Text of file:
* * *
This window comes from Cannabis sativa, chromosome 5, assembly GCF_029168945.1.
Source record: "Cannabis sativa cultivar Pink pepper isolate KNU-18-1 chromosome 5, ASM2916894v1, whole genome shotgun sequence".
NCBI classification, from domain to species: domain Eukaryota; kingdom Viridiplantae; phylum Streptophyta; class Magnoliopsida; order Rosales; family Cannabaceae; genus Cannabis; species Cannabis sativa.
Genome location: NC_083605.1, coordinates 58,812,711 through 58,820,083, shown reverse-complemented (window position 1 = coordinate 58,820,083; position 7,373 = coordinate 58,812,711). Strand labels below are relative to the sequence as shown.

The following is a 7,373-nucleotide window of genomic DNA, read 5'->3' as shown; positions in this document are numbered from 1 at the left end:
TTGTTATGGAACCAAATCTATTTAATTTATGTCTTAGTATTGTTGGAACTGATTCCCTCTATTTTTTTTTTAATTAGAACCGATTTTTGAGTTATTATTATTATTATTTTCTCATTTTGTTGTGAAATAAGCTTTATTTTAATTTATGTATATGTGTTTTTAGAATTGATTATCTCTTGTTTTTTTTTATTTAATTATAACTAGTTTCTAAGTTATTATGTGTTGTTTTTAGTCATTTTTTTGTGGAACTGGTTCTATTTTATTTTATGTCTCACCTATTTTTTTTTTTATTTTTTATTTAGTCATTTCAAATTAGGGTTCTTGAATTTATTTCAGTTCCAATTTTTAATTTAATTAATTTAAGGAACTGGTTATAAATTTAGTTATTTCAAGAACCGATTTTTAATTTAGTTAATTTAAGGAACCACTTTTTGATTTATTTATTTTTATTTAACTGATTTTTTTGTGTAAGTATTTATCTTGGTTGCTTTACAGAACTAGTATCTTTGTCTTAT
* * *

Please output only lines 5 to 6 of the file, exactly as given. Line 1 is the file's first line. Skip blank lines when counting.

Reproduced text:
The following is a 7,373-nucleotide window of genomic DNA, read 5'->3' as shown; positions in this document are numbered from 1 at the left end:
TTGTTATGGAACCAAATCTATTTAATTTATGTCTTAGTATTGTTGGAACTGATTCCCTCTATTTTTTTTTTAATTAGAACCGATTTTTGAGTTATTATTATTATTATTTTCTCATTTTGTTGTGAAATAAGCTTTATTTTAATTTATGTATATGTGTTTTTAGAATTGATTATCTCTTGTTTTTTTTTATTTAATTATAACTAGTTTCTAAGTTATTATGTGTTGTTTTTAGTCATTTTTTTGTGGAACTGGTTCTATTTTATTTTATGTCTCACCTATTTTTTTTTTTATTTTTTATTTAGTCATTTCAAATTAGGGTTCTTGAATTTATTTCAGTTCCAATTTTTAATTTAATTAATTTAAGGAACTGGTTATAAATTTAGTTATTTCAAGAACCGATTTTTAATTTAGTTAATTTAAGGAACCACTTTTTGATTTATTTATTTTTATTTAACTGATTTTTTTGTGTAAGTATTTATCTTGGTTGCTTTACAGAACTAGTATCTTTGTCTTAT